Da Black Whole

Saturday, September 03, 2005

The Force of Dreams Betrayed

this excerpt is from a 1986 interview by Michael Ventura with "science fiction" author Steve Erickson, and is extremely relevant to the problems plaguing modern America:

From The L.A. Weekly, August 29 - September 4, 1986

Erickson’s style echoes the approach of a character in Norman Mailer’s story The Man Who Studied Yoga: “He does not want to write a realistic novel because reality is no longer realistic.” A literary descendant of Faulkner, Henry Miller and Philip K. Dick, rather than of Hemingway and the literalists who followed him, Erickson tells a story by re-creating the essence of the world rather than describing its surfaces. Rubicon Beach, in its first part, gives us a Los Angeles in which a wide river passes through downtown, a Los Angeles of deserted buildings and noisy waterfront bars where a few remaining citizens travel by boat on canals, and where Hancock Park is an island populated by whores. This Los Angeles is an annex of America Two, where people who remember America One are arrested as subversives.

But this isn’t the future. In Part Two we see that the Los Angeles of Part One exists just under the surface of the present, in our nightmares and in our mistakes. It is an L.A. and an America that are already quite alive, in inner life rather than daily life.

Then, in Part Three, this is all taken frighteningly further. In elegant, intricate plot twists the characters realize that they have come together under the auspices of “a dream that destroys what is not fulfilled.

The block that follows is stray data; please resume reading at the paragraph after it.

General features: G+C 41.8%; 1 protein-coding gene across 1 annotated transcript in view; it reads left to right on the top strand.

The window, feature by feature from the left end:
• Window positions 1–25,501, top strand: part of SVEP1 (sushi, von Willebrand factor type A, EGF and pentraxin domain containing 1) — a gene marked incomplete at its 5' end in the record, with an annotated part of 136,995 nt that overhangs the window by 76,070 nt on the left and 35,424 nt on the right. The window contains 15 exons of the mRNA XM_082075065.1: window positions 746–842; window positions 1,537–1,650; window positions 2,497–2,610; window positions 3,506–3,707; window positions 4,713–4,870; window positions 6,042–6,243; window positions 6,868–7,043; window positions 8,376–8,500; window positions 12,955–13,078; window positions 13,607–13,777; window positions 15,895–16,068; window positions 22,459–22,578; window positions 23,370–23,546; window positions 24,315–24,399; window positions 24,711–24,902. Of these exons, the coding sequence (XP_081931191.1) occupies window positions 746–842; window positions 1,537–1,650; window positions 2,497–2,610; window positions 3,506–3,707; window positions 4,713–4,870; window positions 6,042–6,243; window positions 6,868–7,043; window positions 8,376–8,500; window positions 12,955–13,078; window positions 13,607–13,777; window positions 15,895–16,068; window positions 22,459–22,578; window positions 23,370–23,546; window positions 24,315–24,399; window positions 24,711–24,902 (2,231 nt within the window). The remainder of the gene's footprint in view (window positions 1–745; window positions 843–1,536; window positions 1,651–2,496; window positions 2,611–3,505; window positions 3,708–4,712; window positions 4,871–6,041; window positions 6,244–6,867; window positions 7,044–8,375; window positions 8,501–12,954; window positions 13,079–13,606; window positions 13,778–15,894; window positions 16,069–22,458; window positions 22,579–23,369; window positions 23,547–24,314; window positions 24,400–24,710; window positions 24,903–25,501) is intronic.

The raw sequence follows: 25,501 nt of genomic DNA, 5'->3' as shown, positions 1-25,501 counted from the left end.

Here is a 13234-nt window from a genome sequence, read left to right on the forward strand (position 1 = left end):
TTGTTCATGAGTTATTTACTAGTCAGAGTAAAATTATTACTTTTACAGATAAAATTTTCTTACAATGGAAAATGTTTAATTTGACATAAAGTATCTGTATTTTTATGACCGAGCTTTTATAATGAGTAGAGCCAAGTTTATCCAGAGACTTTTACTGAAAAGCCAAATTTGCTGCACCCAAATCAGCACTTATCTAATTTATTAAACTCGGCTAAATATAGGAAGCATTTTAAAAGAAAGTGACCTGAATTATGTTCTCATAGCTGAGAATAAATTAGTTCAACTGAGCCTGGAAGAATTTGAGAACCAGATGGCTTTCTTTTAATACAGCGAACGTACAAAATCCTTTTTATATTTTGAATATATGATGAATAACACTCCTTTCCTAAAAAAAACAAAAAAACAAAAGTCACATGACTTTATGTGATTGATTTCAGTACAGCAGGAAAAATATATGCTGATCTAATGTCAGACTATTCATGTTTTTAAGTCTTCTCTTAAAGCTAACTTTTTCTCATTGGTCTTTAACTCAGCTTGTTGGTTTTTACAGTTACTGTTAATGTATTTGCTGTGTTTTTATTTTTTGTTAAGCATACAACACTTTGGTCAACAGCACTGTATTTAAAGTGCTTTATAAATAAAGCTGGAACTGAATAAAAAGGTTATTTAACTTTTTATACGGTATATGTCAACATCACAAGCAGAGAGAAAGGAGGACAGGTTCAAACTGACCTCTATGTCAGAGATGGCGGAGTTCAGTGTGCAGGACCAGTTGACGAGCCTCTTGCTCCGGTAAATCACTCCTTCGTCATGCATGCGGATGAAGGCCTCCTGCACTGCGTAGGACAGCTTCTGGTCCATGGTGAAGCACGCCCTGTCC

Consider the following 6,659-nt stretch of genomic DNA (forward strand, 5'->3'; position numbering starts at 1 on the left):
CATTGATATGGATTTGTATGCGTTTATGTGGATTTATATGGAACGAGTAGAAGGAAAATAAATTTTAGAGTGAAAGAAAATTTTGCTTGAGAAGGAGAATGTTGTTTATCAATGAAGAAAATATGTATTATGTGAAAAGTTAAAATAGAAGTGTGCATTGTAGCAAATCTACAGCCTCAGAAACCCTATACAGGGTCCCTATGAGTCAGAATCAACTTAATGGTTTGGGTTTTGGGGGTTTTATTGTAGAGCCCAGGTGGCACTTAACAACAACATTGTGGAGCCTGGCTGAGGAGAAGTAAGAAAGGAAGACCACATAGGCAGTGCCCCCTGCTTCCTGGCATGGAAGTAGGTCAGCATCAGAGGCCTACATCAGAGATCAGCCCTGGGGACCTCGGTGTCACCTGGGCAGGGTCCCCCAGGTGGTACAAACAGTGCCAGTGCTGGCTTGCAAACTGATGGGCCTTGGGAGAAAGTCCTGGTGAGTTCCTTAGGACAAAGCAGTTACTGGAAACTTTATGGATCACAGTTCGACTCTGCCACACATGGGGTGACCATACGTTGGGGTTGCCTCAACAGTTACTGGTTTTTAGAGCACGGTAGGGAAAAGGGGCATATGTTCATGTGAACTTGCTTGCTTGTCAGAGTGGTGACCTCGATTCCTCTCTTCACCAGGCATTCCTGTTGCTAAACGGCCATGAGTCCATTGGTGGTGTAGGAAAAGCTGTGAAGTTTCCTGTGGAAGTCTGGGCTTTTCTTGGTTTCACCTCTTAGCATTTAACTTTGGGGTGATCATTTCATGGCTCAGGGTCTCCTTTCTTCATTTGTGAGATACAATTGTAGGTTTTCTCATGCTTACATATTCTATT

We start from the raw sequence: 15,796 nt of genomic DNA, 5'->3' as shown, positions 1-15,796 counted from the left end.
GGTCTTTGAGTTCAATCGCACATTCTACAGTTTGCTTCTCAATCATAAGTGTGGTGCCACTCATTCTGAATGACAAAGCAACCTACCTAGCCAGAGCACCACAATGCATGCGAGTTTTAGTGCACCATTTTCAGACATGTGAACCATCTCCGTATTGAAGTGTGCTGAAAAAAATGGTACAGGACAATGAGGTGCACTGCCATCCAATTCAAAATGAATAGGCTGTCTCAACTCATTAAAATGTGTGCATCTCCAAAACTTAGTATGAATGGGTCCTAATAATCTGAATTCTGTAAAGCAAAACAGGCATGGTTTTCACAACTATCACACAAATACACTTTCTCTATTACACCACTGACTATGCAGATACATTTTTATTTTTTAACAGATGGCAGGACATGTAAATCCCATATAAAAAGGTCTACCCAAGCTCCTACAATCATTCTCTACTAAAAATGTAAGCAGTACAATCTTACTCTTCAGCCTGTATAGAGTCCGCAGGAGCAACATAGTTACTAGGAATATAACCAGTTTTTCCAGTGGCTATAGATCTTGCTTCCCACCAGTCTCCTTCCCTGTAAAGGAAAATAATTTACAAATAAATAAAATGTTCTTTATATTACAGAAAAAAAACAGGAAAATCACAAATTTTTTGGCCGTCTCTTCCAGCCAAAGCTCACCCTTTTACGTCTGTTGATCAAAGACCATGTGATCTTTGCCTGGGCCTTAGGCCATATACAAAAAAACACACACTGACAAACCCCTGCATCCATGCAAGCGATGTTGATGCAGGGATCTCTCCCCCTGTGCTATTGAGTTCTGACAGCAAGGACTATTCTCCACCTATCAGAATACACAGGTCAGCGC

What an idea. What a force loose in the world. I have never seen it expressed with such precision. To have a dream -- as individuals, as lovers, or as a country -- is to subject yourself to the law that your very dream will reach out to destroy you if you fail its demands. Erickson is saying that this is a plight not only of America today, but of the 20th century itself. Our society is being demolished from within by the force of the dreams it has betrayed.

like individuals, nations and cultures make certain agreements when they come into being, and as Erickson understands, America is unconditionally bound by its stated principles and values, which have the force of "natural law"

when the nation contradicts its own deepest aspirations and dreams, it begins to implode like Manhatten at Ground Zero

in the Old Testament, for example, we see the same collective, self-fulfilling drama played out between God and Israel (or, if one wishes, between the natural law of projected collective consciousness, and a tribal proto-nation)

put alternately, ancient Israel -- exactly like modern America -- "mapped" its own destiny, and then was obliged, in very real and often traumatic ways, to live their collective dreams out, with "Yahweh" acting as a kind of National Judge

but unlike individual "mortal" judges, Yahweh could not be bribed or intimidated or unduly influenced, because he was the accurate, unexpurgated reflection of the Hebrew people, rising up through the unconsciousness of their shared Dream into incarnation, going like a desert storm "before and behind them" (meaning, simultaneously and atemporally "dreaming up" Israel's collective future, while "sweeping up behind": holding them accountable for their actions)

America's stated ideals and Living Dream are demanding, and so America's "Yahweh" will likewise be


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